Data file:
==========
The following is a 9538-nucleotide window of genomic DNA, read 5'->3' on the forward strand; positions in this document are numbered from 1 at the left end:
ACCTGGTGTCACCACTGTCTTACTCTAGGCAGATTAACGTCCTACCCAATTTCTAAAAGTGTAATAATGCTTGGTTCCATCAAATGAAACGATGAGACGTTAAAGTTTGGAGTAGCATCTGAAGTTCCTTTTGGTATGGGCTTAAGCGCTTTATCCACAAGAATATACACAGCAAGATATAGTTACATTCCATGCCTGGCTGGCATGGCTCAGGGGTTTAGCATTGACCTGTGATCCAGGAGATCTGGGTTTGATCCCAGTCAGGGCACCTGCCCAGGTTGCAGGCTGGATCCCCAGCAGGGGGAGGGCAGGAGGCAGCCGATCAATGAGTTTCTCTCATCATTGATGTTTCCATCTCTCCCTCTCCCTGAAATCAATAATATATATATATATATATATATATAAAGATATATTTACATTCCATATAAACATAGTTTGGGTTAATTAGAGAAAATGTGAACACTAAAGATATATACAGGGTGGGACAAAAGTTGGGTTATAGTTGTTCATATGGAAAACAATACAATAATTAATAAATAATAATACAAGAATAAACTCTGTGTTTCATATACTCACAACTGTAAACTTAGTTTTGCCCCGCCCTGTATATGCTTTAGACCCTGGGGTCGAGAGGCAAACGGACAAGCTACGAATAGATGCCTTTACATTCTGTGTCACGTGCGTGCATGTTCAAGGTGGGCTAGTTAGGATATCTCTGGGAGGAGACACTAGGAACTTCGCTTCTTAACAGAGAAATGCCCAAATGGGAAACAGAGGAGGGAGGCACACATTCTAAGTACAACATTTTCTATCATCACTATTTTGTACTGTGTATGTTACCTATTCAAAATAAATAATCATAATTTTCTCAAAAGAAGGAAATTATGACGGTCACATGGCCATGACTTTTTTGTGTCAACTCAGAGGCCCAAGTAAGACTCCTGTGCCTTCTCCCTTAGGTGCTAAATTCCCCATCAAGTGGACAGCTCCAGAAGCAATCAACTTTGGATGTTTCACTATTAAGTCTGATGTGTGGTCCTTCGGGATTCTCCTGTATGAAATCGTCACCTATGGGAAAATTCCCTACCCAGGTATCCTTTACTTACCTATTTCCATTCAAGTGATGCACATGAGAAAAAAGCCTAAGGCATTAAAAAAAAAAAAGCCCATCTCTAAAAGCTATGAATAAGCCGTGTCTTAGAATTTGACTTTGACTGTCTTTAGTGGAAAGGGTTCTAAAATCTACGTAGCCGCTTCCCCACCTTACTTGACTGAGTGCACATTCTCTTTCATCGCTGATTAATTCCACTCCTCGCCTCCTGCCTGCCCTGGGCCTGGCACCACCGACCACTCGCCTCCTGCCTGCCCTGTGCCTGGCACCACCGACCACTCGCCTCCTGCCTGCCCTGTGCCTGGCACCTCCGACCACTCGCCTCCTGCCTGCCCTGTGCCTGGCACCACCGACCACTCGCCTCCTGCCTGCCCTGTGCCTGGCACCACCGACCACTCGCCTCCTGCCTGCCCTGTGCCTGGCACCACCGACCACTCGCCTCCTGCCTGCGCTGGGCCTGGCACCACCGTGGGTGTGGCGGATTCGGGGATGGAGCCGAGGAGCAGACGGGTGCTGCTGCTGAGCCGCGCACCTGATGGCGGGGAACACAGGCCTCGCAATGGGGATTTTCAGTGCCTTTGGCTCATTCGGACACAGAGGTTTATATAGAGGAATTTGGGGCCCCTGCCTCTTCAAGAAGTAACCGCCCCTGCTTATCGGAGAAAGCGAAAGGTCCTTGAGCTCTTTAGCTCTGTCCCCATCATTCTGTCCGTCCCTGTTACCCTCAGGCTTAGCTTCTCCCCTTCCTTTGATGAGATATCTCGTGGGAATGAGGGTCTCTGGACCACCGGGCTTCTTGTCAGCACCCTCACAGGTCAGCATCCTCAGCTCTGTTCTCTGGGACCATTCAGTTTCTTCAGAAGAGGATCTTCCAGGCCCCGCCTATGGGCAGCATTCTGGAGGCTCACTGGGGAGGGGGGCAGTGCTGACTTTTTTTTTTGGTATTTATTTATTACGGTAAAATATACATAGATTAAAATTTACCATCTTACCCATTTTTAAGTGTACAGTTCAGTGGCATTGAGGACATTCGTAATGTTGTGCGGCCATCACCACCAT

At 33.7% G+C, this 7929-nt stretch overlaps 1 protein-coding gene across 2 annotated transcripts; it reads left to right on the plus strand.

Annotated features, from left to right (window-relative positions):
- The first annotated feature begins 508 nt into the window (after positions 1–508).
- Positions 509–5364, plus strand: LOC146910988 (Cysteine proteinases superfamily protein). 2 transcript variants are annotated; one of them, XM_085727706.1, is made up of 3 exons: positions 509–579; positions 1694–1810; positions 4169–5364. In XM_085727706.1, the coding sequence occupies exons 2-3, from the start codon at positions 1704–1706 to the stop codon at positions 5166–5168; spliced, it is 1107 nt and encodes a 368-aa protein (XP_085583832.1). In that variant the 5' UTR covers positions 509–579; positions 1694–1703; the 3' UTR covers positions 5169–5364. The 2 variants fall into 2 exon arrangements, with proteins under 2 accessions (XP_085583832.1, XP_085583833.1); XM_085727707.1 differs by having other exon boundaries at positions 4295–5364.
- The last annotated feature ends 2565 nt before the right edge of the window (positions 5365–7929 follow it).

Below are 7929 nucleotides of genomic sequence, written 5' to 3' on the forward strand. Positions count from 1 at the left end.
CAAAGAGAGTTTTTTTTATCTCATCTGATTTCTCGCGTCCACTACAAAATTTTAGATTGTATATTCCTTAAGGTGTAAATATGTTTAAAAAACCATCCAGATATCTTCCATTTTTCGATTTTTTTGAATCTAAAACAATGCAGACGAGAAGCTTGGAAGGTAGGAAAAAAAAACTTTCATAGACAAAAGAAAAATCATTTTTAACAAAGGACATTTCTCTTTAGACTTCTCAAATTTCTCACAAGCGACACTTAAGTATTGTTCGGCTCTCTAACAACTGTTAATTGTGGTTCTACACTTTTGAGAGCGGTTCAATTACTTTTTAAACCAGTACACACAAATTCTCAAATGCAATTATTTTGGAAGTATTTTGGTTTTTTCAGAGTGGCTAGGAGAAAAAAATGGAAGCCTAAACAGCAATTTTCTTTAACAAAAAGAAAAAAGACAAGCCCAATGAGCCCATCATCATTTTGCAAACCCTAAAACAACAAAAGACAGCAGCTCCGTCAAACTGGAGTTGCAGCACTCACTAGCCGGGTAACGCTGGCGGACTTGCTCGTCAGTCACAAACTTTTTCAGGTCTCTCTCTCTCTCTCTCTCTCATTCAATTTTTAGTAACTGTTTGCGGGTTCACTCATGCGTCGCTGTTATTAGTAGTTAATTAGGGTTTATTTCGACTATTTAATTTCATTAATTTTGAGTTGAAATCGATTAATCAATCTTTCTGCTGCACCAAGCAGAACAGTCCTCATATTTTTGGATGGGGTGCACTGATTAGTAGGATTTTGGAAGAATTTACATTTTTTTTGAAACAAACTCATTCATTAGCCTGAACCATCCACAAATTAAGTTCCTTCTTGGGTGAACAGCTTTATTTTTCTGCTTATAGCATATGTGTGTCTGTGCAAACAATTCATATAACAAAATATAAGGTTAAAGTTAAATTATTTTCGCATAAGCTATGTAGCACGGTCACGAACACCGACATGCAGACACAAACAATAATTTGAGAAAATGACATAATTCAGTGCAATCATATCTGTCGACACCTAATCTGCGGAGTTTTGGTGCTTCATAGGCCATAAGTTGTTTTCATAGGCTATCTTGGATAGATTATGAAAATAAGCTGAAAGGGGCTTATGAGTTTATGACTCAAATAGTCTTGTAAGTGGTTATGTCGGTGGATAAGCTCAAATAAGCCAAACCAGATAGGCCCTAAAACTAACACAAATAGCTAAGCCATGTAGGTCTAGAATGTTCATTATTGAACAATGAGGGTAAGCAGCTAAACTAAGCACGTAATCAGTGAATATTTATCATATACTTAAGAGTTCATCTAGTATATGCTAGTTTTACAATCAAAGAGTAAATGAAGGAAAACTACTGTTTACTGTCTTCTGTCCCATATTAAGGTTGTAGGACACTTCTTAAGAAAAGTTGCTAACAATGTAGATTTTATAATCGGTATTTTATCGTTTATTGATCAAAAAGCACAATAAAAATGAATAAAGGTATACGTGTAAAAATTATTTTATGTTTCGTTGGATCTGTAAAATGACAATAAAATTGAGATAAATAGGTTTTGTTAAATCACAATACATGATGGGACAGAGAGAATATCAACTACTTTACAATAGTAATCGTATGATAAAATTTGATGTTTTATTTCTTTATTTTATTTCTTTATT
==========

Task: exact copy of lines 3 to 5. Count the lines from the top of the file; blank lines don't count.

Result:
At 33.7% G+C, this 7929-nt stretch overlaps 1 protein-coding gene across 2 annotated transcripts; it reads left to right on the plus strand.

Annotated features, from left to right (window-relative positions):
- The first annotated feature begins 508 nt into the window (after positions 1–508).